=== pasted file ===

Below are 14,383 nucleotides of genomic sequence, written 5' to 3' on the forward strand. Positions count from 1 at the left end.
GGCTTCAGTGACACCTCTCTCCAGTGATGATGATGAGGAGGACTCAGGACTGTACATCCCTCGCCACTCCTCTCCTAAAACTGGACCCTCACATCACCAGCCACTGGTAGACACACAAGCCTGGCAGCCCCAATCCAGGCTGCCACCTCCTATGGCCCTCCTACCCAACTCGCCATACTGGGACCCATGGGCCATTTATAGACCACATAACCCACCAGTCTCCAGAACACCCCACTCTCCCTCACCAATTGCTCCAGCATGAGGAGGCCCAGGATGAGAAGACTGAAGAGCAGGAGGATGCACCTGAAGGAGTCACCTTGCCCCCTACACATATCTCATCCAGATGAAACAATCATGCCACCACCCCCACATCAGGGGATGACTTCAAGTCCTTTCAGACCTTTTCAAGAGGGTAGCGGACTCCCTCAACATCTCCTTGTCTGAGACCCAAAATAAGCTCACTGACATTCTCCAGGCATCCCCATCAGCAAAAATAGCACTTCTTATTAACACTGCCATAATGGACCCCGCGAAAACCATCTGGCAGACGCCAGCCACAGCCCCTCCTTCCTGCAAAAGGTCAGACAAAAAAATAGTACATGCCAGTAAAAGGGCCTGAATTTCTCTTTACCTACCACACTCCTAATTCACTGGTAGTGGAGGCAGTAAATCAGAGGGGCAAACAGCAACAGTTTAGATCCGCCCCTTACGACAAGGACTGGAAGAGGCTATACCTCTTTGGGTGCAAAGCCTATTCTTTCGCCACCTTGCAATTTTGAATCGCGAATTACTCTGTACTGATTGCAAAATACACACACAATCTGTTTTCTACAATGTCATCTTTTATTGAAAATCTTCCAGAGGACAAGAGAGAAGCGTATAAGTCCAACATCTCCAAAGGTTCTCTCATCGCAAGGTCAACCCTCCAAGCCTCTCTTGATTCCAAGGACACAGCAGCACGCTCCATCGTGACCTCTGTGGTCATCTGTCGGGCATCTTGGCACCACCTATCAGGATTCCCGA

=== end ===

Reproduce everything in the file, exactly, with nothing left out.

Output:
Below are 14,383 nucleotides of genomic sequence, written 5' to 3' on the forward strand. Positions count from 1 at the left end.
GGCTTCAGTGACACCTCTCTCCAGTGATGATGATGAGGAGGACTCAGGACTGTACATCCCTCGCCACTCCTCTCCTAAAACTGGACCCTCACATCACCAGCCACTGGTAGACACACAAGCCTGGCAGCCCCAATCCAGGCTGCCACCTCCTATGGCCCTCCTACCCAACTCGCCATACTGGGACCCATGGGCCATTTATAGACCACATAACCCACCAGTCTCCAGAACACCCCACTCTCCCTCACCAATTGCTCCAGCATGAGGAGGCCCAGGATGAGAAGACTGAAGAGCAGGAGGATGCACCTGAAGGAGTCACCTTGCCCCCTACACATATCTCATCCAGATGAAACAATCATGCCACCACCCCCACATCAGGGGATGACTTCAAGTCCTTTCAGACCTTTTCAAGAGGGTAGCGGACTCCCTCAACATCTCCTTGTCTGAGACCCAAAATAAGCTCACTGACATTCTCCAGGCATCCCCATCAGCAAAAATAGCACTTCTTATTAACACTGCCATAATGGACCCCGCGAAAACCATCTGGCAGACGCCAGCCACAGCCCCTCCTTCCTGCAAAAGGTCAGACAAAAAAATAGTACATGCCAGTAAAAGGGCCTGAATTTCTCTTTACCTACCACACTCCTAATTCACTGGTAGTGGAGGCAGTAAATCAGAGGGGCAAACAGCAACAGTTTAGATCCGCCCCTTACGACAAGGACTGGAAGAGGCTATACCTCTTTGGGTGCAAAGCCTATTCTTTCGCCACCTTGCAATTTTGAATCGCGAATTACTCTGTACTGATTGCAAAATACACACACAATCTGTTTTCTACAATGTCATCTTTTATTGAAAATCTTCCAGAGGACAAGAGAGAAGCGTATAAGTCCAACATCTCCAAAGGTTCTCTCATCGCAAGGTCAACCCTCCAAGCCTCTCTTGATTCCAAGGACACAGCAGCACGCTCCATCGTGACCTCTGTGGTCATCTGTCGGGCATCTTGGCACCACCTATCAGGATTCCCGA